Kent Bernhardt: Buying and selling
I bought a new electric range this week.
It bothered me that the old one had a self-cleaning oven, and not once during the 27 years I owned it did it ever clean itself.
The new one has a self-cleaning oven too, but I’m not holding out much hope. I think ovens are just naturally lazy.
Ok, I know you have to push a button. Besides, only cats are self-cleaning. God designed them that way because he knew you’d never want to try bathing one.
But it got me to thinking about words we use to sell things and how products have a hard time living up the hype companies create. I suppose it’s natural to want to present your product in the best possible light, but I’ve always been a bit astonished at just how far some companies will go to do that.
Just last week, I saw an ad for a new movie that stated “It’s already being called one of the best pictures of the year!”
How did they arrive at that conclusion? It’s January. A lot of motion pictures will be released between now and December. This is already one of the best ones? Is it really that good, or are they assuming the rest of this year’s pictures will be that bad?
I’m also wary of products with labels that say “New and Improved”. It always makes me wonder if the old version was any good at all.
Besides, I always feel like “New and Improved” is just something they put on the label to justify a price increase.
I saw a cleaning product label the other day with “25 Percent More Cleaning Power!” streaked across the front. I wanted to call the company and ask “Why were you holding back? Do you have even more power tucked away somewhere in the laboratory? Will it go up to fifty percent in a couple of months?”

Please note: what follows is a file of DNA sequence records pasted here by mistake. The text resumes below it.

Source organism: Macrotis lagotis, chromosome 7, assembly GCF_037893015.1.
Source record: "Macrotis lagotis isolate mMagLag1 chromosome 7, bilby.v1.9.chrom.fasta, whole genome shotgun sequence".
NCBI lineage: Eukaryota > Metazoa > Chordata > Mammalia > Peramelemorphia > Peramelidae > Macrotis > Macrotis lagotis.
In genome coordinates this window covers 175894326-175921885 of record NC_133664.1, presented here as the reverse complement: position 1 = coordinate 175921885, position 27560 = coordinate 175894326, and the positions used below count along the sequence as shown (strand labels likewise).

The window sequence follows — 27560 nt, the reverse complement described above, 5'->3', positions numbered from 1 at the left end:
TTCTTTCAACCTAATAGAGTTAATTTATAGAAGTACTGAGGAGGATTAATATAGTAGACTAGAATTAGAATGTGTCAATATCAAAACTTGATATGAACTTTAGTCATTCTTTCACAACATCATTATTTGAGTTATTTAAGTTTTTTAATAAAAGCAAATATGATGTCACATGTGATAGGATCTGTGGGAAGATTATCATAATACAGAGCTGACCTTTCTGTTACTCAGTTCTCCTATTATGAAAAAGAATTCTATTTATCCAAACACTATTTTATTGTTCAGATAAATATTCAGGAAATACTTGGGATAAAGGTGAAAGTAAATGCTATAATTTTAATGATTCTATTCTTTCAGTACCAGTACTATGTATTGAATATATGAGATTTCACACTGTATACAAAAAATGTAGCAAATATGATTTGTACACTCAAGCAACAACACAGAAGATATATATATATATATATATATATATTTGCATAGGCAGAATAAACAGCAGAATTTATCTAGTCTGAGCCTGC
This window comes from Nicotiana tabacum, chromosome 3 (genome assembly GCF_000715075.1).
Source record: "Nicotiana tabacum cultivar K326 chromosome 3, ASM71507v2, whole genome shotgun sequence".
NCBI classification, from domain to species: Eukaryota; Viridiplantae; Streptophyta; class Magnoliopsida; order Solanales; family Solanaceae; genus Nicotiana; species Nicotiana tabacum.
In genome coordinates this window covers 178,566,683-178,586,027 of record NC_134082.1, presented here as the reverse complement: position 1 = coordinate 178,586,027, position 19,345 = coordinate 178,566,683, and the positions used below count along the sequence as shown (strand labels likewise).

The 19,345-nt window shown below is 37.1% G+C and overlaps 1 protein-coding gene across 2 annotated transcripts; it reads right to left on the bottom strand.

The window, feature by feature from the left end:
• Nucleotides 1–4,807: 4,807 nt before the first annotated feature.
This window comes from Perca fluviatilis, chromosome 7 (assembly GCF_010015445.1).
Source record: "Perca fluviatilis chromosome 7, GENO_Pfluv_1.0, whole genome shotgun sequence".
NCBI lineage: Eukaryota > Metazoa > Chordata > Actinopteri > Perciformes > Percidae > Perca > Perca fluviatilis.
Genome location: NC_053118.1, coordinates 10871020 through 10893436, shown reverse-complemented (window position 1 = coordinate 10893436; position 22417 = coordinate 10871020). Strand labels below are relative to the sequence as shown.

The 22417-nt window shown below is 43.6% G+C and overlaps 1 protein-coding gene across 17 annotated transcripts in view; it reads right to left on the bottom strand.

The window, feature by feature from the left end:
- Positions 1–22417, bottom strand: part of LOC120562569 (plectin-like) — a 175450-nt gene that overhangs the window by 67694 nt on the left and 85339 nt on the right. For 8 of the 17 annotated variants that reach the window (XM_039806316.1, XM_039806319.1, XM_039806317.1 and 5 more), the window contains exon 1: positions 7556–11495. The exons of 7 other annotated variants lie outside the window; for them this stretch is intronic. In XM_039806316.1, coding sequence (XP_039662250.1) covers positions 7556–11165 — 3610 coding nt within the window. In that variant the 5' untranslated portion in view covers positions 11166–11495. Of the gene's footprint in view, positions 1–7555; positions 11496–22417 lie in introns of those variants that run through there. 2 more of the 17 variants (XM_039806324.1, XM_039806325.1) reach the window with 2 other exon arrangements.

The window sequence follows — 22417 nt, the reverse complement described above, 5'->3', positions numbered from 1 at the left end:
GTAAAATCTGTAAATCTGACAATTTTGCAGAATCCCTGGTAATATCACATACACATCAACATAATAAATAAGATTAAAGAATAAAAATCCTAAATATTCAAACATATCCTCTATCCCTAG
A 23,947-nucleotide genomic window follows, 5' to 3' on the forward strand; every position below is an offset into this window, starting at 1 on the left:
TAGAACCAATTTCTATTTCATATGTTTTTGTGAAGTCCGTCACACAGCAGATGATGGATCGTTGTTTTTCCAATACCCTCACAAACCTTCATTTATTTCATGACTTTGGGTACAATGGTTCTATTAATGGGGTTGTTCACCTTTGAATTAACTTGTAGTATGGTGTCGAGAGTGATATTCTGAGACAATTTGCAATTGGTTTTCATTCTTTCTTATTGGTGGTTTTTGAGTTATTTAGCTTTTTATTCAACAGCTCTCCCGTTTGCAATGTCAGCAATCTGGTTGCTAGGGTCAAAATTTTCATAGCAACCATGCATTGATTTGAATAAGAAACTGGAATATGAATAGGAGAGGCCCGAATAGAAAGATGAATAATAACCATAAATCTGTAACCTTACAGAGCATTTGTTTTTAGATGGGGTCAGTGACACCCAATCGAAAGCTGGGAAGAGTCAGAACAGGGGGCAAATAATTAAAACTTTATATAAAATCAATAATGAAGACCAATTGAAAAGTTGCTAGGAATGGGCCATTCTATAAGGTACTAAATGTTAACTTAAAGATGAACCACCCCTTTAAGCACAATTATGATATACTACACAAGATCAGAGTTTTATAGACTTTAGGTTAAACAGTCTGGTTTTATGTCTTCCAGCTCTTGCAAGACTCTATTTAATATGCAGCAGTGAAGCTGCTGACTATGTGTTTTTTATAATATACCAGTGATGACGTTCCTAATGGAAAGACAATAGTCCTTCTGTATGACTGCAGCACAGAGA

When I was growing up, ads were even worse because there were few restrictions on what you could legally say to sell a product.
I saw an old ad for Tang recently. It’s the orange flavored drink that they used to boast about sending into space with the astronauts. For a while, I wanted to be an astronaut because I thought you got to drink lots of Tang.
On the label, it said “More Vitamin C and A!”. More vitamin C and A than what? A radish? A piece of bubble gum?
I loved Tang when I was a kid, but I always wondered if the astronauts were really that crazy about it.
And as I write this, I’m sitting at my desk looking at a 1950s ad from The Soda Pop Board of America. Yes, there actually was a Soda Pop Board of America at one time.
It shows a picture of a one-year-old boy just under the caption “For a Better Start in Life, Start Cola Earlier.”
The fine print states that “Babies who start drinking cola during the early formative period have a much higher chance of gaining acceptance and ‘fitting in’ during those awkward pre-teen and teen years.”
Now there’s a statement that was obviously the product of years of scientific research. They’ll ‘fit in’ everything but their clothes, no doubt. It sounds ridiculous, and it is.
In the world of business, politics, and sometimes even religion, someone is selling something.
How much actual truth they use to do it varies, but one thing will never change. As long as we’re buying what their selling, that’s all that matters to them.
And that’s a “Pow-Pow-Powerful” message to remember.
Kent Bernhardt lives in Salisbury.